The Obama administration is vitally interested in weakening the Pakistani factions maintaining those ties and showing Taliban they can no longer be relied on as protection against America’s long arm. The US will ultimately corner Taliban’s leaders, whether by diplomatic engagement or the methods which ended Osama bin Laden’s life.
Pakistan’s take is not just different but increasingly resentful: Its military intelligence insists the bin Laden operation would not have succeeded without close cooperation between the CIA and ISI and the two armies â€“ or some factions thereof â€“ which was maintained at least up until President Obama’s decision to authorize the Abbottabad raid. This view is supported by some Western counterterrorism agencies engaged in the war on al Qaeda.
Pakistani officials suspect the US administration heads is deliberately denying them a measure of credit for the successful mission because, with bin Laden gone, Obama feels confident enough to go straight to the Taliban to negotiate an end to the Afghanistan war and dispense with Pakistan’s good services as intermediaries. With the al Qaeda leader out of the way, he wants to see the back of a Pakistan role in Afghanistan.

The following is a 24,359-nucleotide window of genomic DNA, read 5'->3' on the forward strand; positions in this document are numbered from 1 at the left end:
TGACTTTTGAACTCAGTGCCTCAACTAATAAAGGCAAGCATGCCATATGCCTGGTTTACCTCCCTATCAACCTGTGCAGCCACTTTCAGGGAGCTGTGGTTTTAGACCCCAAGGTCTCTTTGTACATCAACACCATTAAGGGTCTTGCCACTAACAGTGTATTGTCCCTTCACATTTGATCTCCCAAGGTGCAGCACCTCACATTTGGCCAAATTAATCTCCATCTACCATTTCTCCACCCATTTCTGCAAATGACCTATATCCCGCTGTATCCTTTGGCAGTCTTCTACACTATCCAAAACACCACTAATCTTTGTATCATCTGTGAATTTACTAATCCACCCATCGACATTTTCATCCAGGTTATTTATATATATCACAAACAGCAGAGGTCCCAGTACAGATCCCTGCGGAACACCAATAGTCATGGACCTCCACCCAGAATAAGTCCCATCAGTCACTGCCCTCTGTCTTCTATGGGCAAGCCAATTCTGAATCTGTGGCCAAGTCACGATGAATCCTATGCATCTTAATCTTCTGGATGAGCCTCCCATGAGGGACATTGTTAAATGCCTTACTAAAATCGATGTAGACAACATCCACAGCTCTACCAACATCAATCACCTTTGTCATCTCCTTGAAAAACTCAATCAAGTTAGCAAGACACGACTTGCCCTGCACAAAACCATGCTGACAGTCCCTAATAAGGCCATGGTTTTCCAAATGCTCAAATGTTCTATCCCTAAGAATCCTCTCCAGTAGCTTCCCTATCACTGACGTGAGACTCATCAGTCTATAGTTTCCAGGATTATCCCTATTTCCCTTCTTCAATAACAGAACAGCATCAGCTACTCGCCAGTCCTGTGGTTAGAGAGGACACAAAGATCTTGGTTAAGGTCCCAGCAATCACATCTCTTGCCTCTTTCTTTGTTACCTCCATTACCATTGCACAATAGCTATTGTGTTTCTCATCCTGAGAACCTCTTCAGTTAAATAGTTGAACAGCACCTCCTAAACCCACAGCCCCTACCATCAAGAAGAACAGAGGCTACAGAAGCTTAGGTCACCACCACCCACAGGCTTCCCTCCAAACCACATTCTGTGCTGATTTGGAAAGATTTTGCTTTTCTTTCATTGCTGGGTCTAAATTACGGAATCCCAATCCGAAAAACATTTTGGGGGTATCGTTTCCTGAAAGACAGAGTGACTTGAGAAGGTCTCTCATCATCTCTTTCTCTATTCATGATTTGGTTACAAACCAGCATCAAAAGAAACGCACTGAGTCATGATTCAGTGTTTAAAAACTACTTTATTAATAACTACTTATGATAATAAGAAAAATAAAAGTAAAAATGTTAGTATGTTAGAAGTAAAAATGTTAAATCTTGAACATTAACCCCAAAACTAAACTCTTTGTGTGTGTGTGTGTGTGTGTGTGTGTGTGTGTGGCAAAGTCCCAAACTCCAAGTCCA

debkafile’s counter-terror sources warn that the rising acrimony between Washington and Islamabad may well deter Pakistani intelligence from fingering more wanted al Qaeda figures and their hideouts – or even encourage the ISI to stand aside when Taliban goes for American targets in revenge for bin Laden’s termination.
Article 2 has the even more interesting account of a new US manhunt underway.
In the wake of the Osama bin Laden operation, the US is sustaining the momentum of the war on terror by sending more Special Forces and drones into Pakistan after his top lieutenant, the Egyptian Ayman al Zawahiri, Taliban leader Mullah Omer and al Qaeda’s chief operations officer, Seif al Adal.
debkafile’s counter-terror sources report that on May 2, the day bin Laden was killed, the Taliban leader and his top staff were thought to be in Karachi, southern Pakistan and the two al Qaeda leaders in the tribal region of North Waziristan. All three are presumed to have since moved on.